Dr. Trout Interview
Was there a defining moment when you just knew you wanted to be a physician?
“You know, I loved learning all of that medicine, even at age twelve. At that time, I told my mom that I wanted to be a nurse like her, and my mom said ‘No, you should go ahead and be a doctor some day.’ So I did!”
Besides your mother, was there anyone else who inspired you, or who you considered a role model?
“I guess I had two role models actually. The second would be my dad. He is a metallurgist, he studied the structures of metals, and he would let me come to his lab and play with the liquid nitrogen and look under the microscopes and fun stuff like that. He definitely stimulated the scientific adventurer in me.”
With two educated parents, was there a huge emphasis on school and studying and good grades for you?
“Yes, for sure. My mom modeled great study habits; she graduated third in her class at Columbia despite taking care of three young kids, a husband, and a household at the same time.”
Besides your interest in being a physician, did you have other passions when you were younger?
“I was once a ballerina. I studied ballet with the Garden State Ballet until I was 18, and my knees were so bad I had to have surgery. That’s when I decided that my brain might last longer than my knees, so I made the final decision to be a doctor, and I’ve never looked back!”
How has your personal struggle with infertility made you a better doctor?
“I tell patients all the time, ‘I have been through this. If I tell you it’s not going to hurt, it’s not going to hurt; and if I tell you it’s going to hurt, it’s going to hurt.’ I see myself in my patient’s struggles every day, and I know what they are going through. It’s definitely made me a better doctor.”
Do you have a specific memory of an outcome with a patient that you are exceptionally proud of, or happy with?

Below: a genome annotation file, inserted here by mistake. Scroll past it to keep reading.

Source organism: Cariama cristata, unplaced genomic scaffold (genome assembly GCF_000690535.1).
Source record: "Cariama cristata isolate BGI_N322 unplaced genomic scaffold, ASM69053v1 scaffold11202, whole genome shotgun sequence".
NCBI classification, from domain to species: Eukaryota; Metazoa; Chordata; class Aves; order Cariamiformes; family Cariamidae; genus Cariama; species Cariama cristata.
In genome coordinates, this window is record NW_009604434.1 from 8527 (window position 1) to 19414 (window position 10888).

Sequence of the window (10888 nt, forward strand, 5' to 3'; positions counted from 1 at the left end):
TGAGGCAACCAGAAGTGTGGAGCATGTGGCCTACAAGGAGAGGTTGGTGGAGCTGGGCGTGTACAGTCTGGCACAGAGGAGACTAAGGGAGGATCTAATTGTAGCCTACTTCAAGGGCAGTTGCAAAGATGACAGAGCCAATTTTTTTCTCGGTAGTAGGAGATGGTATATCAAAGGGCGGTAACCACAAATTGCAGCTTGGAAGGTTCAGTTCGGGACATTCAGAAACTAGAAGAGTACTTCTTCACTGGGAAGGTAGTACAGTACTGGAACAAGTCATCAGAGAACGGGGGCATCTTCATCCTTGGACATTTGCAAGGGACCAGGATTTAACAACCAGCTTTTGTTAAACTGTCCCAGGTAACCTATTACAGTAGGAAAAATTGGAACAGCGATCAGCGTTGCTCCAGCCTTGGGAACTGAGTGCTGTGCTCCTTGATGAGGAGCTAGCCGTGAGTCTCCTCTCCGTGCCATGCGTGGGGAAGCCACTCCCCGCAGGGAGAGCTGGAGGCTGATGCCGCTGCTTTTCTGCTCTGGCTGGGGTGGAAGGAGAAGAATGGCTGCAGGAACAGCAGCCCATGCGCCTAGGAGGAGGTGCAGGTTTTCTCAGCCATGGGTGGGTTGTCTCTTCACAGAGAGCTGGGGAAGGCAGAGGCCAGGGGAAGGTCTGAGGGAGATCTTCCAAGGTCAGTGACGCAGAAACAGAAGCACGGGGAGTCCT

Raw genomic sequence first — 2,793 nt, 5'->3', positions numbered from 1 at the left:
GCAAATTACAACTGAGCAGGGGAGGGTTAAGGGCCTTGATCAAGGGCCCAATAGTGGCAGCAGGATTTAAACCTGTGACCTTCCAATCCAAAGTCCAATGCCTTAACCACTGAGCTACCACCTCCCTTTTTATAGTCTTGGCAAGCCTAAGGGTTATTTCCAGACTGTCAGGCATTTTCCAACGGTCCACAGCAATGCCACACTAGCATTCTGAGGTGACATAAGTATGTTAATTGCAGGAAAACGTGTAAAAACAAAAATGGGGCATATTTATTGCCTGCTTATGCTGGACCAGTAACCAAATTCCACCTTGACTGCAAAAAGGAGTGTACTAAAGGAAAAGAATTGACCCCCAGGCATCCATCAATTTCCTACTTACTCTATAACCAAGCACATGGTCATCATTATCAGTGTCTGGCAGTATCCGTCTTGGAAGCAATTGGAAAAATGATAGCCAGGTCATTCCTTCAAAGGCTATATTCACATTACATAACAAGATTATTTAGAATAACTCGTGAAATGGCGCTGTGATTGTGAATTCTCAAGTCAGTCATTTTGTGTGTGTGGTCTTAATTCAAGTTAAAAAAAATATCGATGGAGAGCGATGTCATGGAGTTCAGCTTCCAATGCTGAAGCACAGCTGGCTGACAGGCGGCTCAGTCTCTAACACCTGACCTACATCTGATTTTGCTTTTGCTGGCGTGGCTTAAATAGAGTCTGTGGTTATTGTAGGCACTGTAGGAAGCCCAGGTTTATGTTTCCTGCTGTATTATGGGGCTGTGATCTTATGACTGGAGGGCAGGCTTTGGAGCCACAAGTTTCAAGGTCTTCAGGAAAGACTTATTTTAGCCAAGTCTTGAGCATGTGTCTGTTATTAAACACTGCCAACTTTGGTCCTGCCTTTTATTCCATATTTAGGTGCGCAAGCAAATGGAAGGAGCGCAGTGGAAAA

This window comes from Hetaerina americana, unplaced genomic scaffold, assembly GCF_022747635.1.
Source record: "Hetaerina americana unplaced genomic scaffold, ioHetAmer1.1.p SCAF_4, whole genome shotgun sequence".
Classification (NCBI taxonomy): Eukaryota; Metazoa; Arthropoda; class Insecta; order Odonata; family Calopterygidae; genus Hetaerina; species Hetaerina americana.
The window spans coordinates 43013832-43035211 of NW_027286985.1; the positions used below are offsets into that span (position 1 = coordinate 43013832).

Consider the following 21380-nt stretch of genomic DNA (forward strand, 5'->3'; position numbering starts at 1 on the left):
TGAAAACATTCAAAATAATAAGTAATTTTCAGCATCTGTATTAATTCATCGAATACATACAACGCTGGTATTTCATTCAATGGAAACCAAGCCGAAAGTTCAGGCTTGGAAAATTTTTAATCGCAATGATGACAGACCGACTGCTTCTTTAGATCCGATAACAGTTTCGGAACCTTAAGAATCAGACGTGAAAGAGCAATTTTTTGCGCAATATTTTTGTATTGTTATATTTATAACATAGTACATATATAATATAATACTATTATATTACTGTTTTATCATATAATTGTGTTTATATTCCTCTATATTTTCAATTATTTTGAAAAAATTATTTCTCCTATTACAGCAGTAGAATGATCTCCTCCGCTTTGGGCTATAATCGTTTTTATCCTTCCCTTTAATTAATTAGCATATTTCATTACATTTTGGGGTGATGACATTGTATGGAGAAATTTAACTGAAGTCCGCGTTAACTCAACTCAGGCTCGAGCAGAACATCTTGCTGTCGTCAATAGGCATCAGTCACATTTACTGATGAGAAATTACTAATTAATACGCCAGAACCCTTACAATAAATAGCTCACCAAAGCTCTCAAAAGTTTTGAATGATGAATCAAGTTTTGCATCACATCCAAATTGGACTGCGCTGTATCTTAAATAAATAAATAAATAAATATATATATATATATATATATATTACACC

“Oh, there are so many wonderful couples that I am proud to have helped. It’s hard to pick just one! If I had to pick one to tell you about, however, it would be a couple named Marie and Joseph. She had to do IVF, and we took her eggs out on Easter Sunday, and she only had one egg. I thought to myself, don’t give up, there’s still a chance, and she got pregnant! When we figured it out, her due date was Christmas Day. I told her that I absolutely believe in miracles. I see them every day! She came back and had a second baby with us too!”
What is your favorite thing about working directly with your patients?
“I love making that connection with them, helping them, getting to know them, and rooting for them. They give me so much energy. I’m really good at computers too, but I could never sit in front of a computer screen all day. I need to be with people.”
What advancements in fertility medicine do you see in the near future?
“I think we are going to find a way to look at an embryo and tell whether it’s going to be able to make a pregnancy and whether it’s going to be a normal pregnancy or not. We may get to the point of being able to improve the quality of older women’s eggs so that they can get pregnant with their own genetic child. I also think we’re soon going to have medication which doesn’t need to be injected. That would be nice.”
If you could do anything with your career in the future, what would it be?
“I would love to find a way to help older women have babies with their own eggs; that would be a wonderful thing to have done.”